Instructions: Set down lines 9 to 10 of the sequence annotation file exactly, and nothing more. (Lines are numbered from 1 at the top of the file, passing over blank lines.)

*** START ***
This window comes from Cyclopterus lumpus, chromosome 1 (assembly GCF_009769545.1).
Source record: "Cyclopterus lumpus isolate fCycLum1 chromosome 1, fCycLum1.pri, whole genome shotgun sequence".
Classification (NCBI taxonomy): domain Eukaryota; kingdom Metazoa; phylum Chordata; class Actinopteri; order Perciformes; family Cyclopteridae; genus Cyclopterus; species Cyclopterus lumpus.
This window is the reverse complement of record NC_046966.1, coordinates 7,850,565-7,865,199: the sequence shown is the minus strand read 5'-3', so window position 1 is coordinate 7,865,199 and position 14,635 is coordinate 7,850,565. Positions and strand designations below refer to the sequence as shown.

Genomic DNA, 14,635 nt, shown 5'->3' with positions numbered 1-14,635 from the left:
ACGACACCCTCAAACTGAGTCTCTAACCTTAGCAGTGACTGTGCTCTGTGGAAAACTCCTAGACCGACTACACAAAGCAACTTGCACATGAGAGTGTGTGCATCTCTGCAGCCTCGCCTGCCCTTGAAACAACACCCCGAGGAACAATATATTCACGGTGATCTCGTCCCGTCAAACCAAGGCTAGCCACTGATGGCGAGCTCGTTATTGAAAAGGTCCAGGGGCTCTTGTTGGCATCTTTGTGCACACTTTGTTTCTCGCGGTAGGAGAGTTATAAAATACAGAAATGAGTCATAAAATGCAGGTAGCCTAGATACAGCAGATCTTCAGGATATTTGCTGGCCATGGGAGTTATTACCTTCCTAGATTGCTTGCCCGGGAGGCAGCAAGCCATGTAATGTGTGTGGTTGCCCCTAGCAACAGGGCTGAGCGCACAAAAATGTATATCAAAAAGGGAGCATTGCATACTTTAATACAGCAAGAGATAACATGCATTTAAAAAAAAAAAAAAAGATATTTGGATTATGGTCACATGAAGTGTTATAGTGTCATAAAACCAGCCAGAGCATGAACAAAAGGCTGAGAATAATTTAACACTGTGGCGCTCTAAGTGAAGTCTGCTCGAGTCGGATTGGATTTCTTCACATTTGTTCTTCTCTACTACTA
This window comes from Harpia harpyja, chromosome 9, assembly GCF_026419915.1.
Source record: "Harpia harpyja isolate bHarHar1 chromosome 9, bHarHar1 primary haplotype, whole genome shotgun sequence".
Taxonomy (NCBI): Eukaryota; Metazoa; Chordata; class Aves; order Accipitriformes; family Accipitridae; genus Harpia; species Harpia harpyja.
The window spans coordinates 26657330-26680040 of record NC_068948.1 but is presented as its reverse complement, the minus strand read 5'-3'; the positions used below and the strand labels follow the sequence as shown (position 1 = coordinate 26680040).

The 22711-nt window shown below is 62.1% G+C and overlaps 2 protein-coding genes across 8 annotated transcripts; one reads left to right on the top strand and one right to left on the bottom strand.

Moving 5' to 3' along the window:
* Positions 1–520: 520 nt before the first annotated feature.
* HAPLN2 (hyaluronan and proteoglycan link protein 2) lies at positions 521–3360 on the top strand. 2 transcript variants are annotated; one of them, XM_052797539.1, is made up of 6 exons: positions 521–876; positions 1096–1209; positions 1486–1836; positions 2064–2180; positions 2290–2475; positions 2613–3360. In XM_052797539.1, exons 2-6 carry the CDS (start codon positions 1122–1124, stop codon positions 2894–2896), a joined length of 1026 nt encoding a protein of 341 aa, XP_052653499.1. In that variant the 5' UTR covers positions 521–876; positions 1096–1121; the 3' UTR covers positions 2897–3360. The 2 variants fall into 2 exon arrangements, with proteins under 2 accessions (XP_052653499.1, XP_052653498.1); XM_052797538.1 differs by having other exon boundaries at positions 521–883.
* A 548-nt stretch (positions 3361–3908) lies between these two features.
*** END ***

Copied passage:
Taxonomy (NCBI): Eukaryota; Metazoa; Chordata; class Aves; order Accipitriformes; family Accipitridae; genus Harpia; species Harpia harpyja.
The window spans coordinates 26657330-26680040 of record NC_068948.1 but is presented as its reverse complement, the minus strand read 5'-3'; the positions used below and the strand labels follow the sequence as shown (position 1 = coordinate 26680040).